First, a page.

Wednesday, March 08, 2006

We come in peace. Shoot to kill

“We come in peace, shoot to kill, shoot to kill, shoot to kill;
we come in peace, shoot to kill; Scotty, beam me up!”

I hated ‘Star-Trekkin’ Across the Universe.” Thoroughly despised it from the cutesy apostrophe in the song-title to the Klingons on the starboard bow. I’d turn the radio to anything else – even the New Kids on the Block anything, which is pretty much drilling through the bottom of the barrel of the anything barrel, especially when you’re approximately 13 and doing your damndest to avoid anything that even hints at ‘girliness’ – rather than listen to its horribly, bouncy, repetitive, predictable, awfulness.

My, that was a long sentence. I see that the intervening years have not yet lessened the strength of my feelings on this subject. Suffice it to say that I’m not thrilled to have this song running through my head tonight.

But it’s there for a reason.

All of the obvious ones that go without saying.
And another, also obvious, which I’m nonetheless going to say something about.

The Guardian today reported that the Association of Chief Police Officers are defending their 'shoot to kill without warning' policy, the first victim of whom was Jean Charles de Menezes. They don't call it a 'shoot to kill without warning' policy: it has been christened 'shoot to incapacitate.' In the same way that 'civilian casualties' are known as 'collateral damage.'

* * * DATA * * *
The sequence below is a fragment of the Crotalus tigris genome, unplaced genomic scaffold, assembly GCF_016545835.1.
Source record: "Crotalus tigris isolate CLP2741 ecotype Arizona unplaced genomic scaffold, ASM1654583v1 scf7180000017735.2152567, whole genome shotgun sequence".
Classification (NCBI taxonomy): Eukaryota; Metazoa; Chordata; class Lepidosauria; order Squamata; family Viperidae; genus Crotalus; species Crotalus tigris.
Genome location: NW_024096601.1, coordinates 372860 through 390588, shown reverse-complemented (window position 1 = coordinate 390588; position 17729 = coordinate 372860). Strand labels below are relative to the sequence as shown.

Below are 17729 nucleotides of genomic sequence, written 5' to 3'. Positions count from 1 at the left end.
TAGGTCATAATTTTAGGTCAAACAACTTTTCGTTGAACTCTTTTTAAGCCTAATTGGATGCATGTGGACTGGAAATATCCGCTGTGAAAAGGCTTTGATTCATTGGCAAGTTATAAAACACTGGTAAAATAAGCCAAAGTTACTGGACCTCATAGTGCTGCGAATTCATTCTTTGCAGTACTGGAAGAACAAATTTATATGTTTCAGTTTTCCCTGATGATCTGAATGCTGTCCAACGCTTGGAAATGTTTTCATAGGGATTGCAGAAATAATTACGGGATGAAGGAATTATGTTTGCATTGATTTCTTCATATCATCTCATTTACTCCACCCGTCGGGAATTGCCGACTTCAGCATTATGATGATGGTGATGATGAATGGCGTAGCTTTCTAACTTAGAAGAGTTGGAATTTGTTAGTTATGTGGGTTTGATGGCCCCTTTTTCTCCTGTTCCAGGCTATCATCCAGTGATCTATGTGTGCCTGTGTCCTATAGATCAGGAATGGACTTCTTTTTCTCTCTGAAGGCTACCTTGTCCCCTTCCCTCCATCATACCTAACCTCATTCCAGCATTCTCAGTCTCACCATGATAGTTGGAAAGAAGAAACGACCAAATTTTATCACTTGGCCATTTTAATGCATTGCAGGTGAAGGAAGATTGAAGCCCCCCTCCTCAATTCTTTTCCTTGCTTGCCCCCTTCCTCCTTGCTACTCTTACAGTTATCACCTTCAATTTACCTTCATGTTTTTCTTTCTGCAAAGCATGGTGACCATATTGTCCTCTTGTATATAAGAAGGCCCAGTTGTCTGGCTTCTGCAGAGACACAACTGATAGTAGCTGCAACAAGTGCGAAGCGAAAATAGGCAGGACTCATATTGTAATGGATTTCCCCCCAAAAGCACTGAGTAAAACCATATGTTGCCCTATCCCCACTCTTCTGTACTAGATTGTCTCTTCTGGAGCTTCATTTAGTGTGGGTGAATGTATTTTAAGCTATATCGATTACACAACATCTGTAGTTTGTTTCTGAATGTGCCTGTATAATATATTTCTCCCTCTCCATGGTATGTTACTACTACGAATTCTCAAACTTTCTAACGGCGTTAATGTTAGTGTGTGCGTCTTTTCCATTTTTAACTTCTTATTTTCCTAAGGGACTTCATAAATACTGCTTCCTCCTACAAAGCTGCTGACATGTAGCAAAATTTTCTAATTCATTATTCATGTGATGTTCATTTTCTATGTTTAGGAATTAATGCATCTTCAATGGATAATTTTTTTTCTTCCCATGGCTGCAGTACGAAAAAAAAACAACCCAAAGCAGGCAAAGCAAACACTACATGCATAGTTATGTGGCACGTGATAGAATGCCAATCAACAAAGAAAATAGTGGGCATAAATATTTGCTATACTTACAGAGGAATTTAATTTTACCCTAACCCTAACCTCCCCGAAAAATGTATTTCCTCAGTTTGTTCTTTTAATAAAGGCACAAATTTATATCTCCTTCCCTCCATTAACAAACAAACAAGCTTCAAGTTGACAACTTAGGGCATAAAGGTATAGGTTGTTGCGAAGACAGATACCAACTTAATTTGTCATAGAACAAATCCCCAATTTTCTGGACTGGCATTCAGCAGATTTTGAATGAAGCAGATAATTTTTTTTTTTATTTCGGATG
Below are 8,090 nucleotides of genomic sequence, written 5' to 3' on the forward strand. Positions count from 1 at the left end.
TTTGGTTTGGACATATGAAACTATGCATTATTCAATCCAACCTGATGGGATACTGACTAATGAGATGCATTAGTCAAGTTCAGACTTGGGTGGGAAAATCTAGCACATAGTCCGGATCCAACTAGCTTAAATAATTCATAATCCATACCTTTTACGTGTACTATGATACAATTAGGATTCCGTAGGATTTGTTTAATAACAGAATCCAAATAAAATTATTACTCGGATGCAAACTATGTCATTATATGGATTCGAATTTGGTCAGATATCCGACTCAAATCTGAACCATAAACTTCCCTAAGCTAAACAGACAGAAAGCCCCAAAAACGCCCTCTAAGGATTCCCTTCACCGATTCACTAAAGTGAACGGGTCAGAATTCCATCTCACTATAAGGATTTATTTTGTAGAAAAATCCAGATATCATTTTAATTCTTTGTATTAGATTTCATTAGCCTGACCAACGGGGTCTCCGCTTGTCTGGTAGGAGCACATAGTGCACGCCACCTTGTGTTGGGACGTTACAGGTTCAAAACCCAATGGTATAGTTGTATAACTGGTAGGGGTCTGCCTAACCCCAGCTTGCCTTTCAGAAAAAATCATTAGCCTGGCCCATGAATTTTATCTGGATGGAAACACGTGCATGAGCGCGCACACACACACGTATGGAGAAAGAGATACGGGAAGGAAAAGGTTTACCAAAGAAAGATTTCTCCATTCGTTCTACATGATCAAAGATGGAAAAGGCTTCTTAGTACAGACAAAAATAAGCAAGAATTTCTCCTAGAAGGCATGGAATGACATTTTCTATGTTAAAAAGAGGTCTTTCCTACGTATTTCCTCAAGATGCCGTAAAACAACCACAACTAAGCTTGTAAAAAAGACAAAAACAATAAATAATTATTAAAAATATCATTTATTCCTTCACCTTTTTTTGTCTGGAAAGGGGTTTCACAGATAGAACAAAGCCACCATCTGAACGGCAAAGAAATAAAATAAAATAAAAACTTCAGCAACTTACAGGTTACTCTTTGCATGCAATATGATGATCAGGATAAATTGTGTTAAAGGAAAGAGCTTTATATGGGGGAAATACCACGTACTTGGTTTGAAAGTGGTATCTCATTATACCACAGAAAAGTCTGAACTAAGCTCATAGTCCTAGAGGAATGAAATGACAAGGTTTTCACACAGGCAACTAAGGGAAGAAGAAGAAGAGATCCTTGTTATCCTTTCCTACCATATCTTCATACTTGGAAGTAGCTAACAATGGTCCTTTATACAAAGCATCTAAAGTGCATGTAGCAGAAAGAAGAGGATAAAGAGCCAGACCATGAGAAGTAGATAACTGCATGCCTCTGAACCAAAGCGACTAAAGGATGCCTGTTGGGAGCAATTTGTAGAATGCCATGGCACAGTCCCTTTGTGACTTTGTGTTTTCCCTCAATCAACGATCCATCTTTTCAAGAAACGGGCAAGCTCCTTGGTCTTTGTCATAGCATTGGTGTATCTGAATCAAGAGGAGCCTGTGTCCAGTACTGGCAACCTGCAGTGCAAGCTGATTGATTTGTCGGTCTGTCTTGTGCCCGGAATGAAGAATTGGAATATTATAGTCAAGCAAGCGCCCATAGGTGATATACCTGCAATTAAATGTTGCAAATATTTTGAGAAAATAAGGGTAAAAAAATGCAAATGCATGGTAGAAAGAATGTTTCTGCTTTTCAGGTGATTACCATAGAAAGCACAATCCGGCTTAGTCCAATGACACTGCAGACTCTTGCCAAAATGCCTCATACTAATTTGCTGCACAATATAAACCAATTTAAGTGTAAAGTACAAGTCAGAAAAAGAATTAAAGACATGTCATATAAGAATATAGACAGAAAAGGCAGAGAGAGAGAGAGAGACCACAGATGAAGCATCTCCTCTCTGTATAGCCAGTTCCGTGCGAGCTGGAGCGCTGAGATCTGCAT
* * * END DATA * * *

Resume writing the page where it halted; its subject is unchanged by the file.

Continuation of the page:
Only going forward and things are getting worse.

I know people up here in the North who do not go down to London any more.
I'd imagine that makes things difficult for them. Job-related events they don't attend. Friends they don't visit.

But London is a ways off and they'd have to take luggage onto the train.
"Carrying a backpack while an 'Asian' male from the North."

They do the math: x2(suspicious looks) + 4x(trying to look reassuringly instead of angrily at the people giving the suspicious looks) + c(small but not non-existent chance of getting shot) = 0 trips down South.

It's a mix of fear and anger and enough of it has rubbed off that even I, shielded by my female gender and white skin, feel its trace when I venture onto the Underground or into a railway station.

It's not that what happened on July 7 wasn't frightening.
It's that what happened on July 22 was so very much more so.

4 Comments:

Blogger Nanette said...

Scary words, those..."the first victim". Because we all know, or at least assume nowadays, that there will be more.

Entire groups of people have again become the boogeyman, and thus expendable, even if by mistake. Oops, my bad.

3/09/2006 3:02 am  
Blogger Gaianne said...

Well said, dove.

I missed the song; my gain apparently. Supposed to be satire, but after all, not, and ugly anyway.

I am impressed how few people understand that shoot-to-kill puts an end to civilian life: Your are, by policy, in a war zone all the time (even if they aren't calling it that). Of course people learn to adjust, but that adjustment can't be called freedom.

Maybe it is to acclimate people to the bigger war they are planning--the one that includes everybody, and is scheduled to occur about the time civilization implodes.

And then there are the people who trust in their pale skins. Pathetic. Kent State was another age and another country, but the lesson remains: Once they know they may shoot, they will shoot anybody.

Your backstory as a terrorist constructed afterward.

3/09/2006 5:54 am  
Blogger dove said...

Yes -- bogeymen and backstories. The speed with which the Home Office vilified him as an 'illegal immigrant' was illuminating if not surprising.

Welcome gaianne -- nice to see you here!

3/09/2006 8:20 am  
Blogger your said...

This comment has been removed by a blog administrator.

3/10/2006 6:34 pm  

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